Research Topic

Toxic Plant Proteins as Experimental Drugs for Human Pathologies

About this Research Topic

Among plant toxins the most known are ribosome-inactivating proteins (RIPs), a family of enzymes widely spread in the plant kingdom, especially in angiosperms, but also present in some fungal and bacterial species.

RIPs are mainly classified as type 1, consisting of a single-chain protein with ...

Among plant toxins the most known are ribosome-inactivating proteins (RIPs), a family of enzymes widely spread in the plant kingdom, especially in angiosperms, but also present in some fungal and bacterial species.

RIPs are mainly classified as type 1, consisting of a single-chain protein with enzymatic activity, or type 2, consisting of an enzymatic A-chain linked by a disulfide bond to a lectin B-chain. The presence of the B-chain in type 2 RIPs makes them highly toxic for cells.

RIP activity was first identified as rRNA N-glycosylase (EC 3.2.2.22). RIPs specifically remove one adenine residue inside a GAGA sequence universally conserved among eukaryotic rRNA. Adenine removal damages ribosomes in an irreversible manner, causing inhibition of protein synthesis. RIPs are also able to deadenylate other substrates, such as DNA, mRNA, tRNA, and poly(A). For this reason, the enzymatic activity definition of these proteins has been proposed to be changed to polynucleotide: adenosine glycosylase.

RIPs have received much attention concerning their application in medicine. After linking to appropriate carriers, such as monoclonal antibodies (immunotoxins), these proteins have been used in experimental therapies to eliminate unwanted cells, responsible of pathological conditions, demonstrating particular efficacy against hematological malignancies. Promising results have been also reported when these conjugates are used in combination with conventional drugs. As RIPs have different intracellular substrates and are able to elicit more than one cell death pathway, they are considered very interesting pharmacological molecules for cancer therapy. Moreover, no drug resistance has been reported against these toxins.

Despite the knowledge of the ribosome-inactivating proteins being present for more than one century, many aspects of these plant molecules are still unclear and need to be better clarified. Among the issues requiring deeper investigations there are: i) the toxin-substrate interaction, especially with substrates other than ribosome, ii) the pathogenesis of cell damage, iii) the exact pathways of cell death triggered and iv) the pharmacokinetic and pharmacodynamic aspects in animal models.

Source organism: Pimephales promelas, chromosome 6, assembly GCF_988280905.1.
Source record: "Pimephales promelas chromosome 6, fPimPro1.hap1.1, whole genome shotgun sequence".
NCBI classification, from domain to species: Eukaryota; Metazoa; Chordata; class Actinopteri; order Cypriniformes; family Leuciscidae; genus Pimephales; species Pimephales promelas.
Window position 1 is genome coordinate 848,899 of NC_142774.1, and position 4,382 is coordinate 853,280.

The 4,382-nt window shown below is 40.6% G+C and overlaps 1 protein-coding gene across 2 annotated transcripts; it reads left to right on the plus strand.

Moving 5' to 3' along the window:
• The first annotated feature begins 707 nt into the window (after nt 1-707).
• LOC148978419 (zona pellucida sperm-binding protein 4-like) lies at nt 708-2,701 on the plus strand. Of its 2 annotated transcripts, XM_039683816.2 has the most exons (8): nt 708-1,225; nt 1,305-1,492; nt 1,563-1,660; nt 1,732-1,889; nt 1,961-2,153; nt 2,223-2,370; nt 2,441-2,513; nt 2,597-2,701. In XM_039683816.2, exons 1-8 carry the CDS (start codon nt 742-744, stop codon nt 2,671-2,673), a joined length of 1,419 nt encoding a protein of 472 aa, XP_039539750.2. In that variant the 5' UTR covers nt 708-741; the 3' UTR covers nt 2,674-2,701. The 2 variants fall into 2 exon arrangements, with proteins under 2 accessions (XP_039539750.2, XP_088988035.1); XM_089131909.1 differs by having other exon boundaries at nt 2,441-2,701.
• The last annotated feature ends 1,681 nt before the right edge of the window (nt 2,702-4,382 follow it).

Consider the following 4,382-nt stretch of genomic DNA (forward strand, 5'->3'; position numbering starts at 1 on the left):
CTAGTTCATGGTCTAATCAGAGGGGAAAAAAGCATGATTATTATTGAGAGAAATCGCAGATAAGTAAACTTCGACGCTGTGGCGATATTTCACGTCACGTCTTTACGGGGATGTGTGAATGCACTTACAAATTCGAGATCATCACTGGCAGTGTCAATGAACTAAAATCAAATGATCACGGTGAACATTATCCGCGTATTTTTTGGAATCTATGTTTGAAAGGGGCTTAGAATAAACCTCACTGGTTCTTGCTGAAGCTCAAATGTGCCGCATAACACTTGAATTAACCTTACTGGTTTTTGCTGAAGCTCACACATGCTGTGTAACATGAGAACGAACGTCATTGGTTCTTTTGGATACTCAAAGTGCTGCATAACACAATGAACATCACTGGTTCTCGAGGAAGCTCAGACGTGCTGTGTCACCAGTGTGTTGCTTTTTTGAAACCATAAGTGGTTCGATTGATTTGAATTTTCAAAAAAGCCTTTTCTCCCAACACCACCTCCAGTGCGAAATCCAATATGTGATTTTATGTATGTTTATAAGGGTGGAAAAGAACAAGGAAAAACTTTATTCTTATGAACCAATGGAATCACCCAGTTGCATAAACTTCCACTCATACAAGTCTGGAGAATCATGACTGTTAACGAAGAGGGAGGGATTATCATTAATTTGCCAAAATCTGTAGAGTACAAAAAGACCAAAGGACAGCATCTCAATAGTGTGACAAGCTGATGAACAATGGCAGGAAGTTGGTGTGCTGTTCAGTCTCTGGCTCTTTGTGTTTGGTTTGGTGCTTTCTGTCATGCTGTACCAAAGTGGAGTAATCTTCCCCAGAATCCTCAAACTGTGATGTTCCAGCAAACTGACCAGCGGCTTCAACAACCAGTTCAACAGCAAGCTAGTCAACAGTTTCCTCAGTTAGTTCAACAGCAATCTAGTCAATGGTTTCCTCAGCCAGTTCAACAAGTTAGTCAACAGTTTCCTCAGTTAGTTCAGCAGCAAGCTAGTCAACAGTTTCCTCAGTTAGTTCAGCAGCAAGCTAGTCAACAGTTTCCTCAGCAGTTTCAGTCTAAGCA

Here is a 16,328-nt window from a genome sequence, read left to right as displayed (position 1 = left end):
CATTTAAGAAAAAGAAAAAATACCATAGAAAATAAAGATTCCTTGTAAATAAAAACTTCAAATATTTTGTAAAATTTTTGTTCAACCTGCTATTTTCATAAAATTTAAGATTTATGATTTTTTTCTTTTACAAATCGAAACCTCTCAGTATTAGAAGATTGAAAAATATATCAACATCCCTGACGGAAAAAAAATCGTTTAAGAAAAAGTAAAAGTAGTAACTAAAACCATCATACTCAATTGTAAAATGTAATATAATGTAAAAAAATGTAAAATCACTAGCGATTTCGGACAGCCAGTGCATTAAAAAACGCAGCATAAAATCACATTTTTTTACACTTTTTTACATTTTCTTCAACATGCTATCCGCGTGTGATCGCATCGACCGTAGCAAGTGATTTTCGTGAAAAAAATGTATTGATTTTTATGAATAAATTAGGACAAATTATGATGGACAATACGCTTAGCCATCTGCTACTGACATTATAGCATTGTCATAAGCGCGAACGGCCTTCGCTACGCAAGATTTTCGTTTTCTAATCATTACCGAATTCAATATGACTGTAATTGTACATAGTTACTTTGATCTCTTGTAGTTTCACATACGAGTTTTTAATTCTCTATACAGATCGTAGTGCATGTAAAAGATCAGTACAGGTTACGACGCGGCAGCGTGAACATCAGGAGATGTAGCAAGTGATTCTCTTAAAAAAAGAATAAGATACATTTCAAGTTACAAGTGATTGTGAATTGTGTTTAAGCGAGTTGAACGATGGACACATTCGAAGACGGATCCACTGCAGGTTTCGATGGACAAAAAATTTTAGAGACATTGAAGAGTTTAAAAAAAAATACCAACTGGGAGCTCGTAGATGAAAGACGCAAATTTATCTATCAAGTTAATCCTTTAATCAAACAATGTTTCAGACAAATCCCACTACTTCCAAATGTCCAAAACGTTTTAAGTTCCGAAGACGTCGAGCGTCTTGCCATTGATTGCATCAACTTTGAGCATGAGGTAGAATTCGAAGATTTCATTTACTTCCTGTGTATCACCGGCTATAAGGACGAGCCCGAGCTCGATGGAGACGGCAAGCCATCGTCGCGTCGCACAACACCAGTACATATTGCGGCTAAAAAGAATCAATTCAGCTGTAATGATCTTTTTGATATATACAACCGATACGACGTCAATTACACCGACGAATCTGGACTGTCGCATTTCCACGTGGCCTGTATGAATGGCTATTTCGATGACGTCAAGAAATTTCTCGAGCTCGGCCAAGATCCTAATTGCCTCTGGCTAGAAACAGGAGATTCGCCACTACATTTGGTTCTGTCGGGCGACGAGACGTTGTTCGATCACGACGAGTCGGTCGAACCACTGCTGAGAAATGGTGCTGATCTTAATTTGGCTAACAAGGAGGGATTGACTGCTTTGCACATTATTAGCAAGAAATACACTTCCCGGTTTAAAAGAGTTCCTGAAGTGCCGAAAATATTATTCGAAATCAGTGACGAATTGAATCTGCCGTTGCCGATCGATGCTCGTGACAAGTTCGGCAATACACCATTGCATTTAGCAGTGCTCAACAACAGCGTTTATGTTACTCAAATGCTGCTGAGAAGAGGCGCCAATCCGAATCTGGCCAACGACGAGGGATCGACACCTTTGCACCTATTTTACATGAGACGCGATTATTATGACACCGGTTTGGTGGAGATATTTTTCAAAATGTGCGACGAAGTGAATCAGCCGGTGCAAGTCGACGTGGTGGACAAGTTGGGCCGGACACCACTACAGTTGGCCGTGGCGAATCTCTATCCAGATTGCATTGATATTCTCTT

Thus, the scope of this Frontiers Research Topic is to give the reader a comprehensive overview on the pharmacological potential of plant toxins, both as single agents or in combination strategies. Research articles, reviews and mini-reviews are welcome. In this Research Topic, we aim to collect studies, both in vitro and in vivo, concerning the structure, enzymatic activity, pharmacological properties and pathogenic mechanism of these plant toxins.

Important Note: All contributions to this Research Topic must be within the scope of the section and journal to which they are submitted, as defined in their mission statements. Frontiers reserves the right to guide an out-of-scope manuscript to a more suitable section or journal at any stage of peer review.


Keywords: plant toxins, RIPs, human pathologies, ribosomes


Important Note: All contributions to this Research Topic must be within the scope of the section and journal to which they are submitted, as defined in their mission statements. Frontiers reserves the right to guide an out-of-scope manuscript to a more suitable section or journal at any stage of peer review.

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31 March 2020 Manuscript

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Manuscripts can be submitted to this Research Topic via the following journals:

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Submission Deadlines

31 March 2020 Manuscript

Participating Journals

Manuscripts can be submitted to this Research Topic via the following journals:

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